Better Than Real

The wounded surgeon plies the steel
That questions the distempered part;
Beneath the bleeding hands we feel
The sharp compassion of the healer’s art
Resolving the enigma of the fever chart.
Our only health is the disease
If we obey the dying nurse
Whose constant care is not to please
But remind of our, and Adam’s curse,
And that, to be restored, our sickness must grow worse.
The whole earth is our hospital
Endowed by the ruined millionaire
Wherein, if we do well, we shall
Die of the absolute paternal care
That will not leave us, but prevents us everywhere.

— TS Eliot, East Coker, the Four Quartets

I‘ve always been a daydreamer, and a bit of a misanthrope. It’s not that I don’t like people. I just find it hard to care about all the things they care about. I look out at the city with astonishment and joy, and I participate in social activities. But I feel like I’m living in a whole-world hospital, full of people with serious physical, emotional and situational illnesses. They’re doing their best, but I’m not inclined to want to spend a lot of time with them, since I can’t do anything for them, and I find their illnesses (as I found my own) exhausting, enervating, and unpleasant.

I imagine, as I look down at the people and cars scurrying around, that we’re eight billion bewildered monkeys, racing around mimicking each other desperately, in the hope that someone knows what they’re doing and how it came to this, and where it’s going. Eight billion monkeys totally conditioned by our biology and culture, doing the only things we can under the circumstances of the moment. All doing our best to cope with the illnesses that afflict and confront us everywhere. We know something is not right, but we’re helpless to understand or address it.

I never quite got with the program. From my earliest school years I just couldn’t relate to what other people said, did, or cared about. It just didn’t make sense. Why were they acting this way? They were like starving rats in a maze, or beaten zoo animals endlessly pacing their cages. They were cruel, angry, anxious, selfish, driven by jealousy, guilt, and shame. They were dreadfully unhealthy, and mostly unhappy.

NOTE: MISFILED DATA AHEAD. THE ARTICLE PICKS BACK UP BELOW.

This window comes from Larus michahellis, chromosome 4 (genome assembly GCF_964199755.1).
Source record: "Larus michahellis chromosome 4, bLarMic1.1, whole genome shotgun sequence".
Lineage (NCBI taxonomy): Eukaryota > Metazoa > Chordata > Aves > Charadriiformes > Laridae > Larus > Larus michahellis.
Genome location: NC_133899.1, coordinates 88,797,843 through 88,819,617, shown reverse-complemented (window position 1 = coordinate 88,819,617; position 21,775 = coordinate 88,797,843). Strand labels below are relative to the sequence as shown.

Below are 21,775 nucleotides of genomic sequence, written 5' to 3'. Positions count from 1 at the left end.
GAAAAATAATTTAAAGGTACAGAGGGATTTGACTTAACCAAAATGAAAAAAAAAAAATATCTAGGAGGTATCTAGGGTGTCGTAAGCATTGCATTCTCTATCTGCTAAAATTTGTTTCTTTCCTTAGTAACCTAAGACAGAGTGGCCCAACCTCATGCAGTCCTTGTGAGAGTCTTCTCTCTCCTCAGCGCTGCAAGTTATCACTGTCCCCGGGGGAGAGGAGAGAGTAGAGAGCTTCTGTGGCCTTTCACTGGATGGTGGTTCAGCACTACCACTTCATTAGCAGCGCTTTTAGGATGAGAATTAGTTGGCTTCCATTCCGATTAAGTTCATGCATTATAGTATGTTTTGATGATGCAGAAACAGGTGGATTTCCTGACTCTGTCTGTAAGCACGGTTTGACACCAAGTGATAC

So I just withdrew into a world of imaginary creatures that acted the way I thought everyone should — creatures that cared about what I cared about. I still interacted with other people, and sometimes really enjoyed those interactions, but they were mostly half-hearted and unpleasurable. I played out my own conditioning and then retreated as soon as possible into my own, very different, invented reality, one that made sense to me.

This looks familiar, vaguely familiar
Almost unreal yet it’s too soon to feel yet
Close to my soul and yet so far away
I’m going to go back there someday.
Sunrises, night falls; sometimes the sky calls
Is that a song there and do I belong there?
I’ve never been there but I know the way
I’m going to go back there someday.

Come and go with me; it’s more fun to share
We’ll both be completely at home in midair —
We’re flying not walking on featherless wings
We can hold on to love like invisible strings.

There’s not a word yet for old friends who’ve just met
Part heaven, part space, or have I found my place?
You can just visit, but I plan to stay —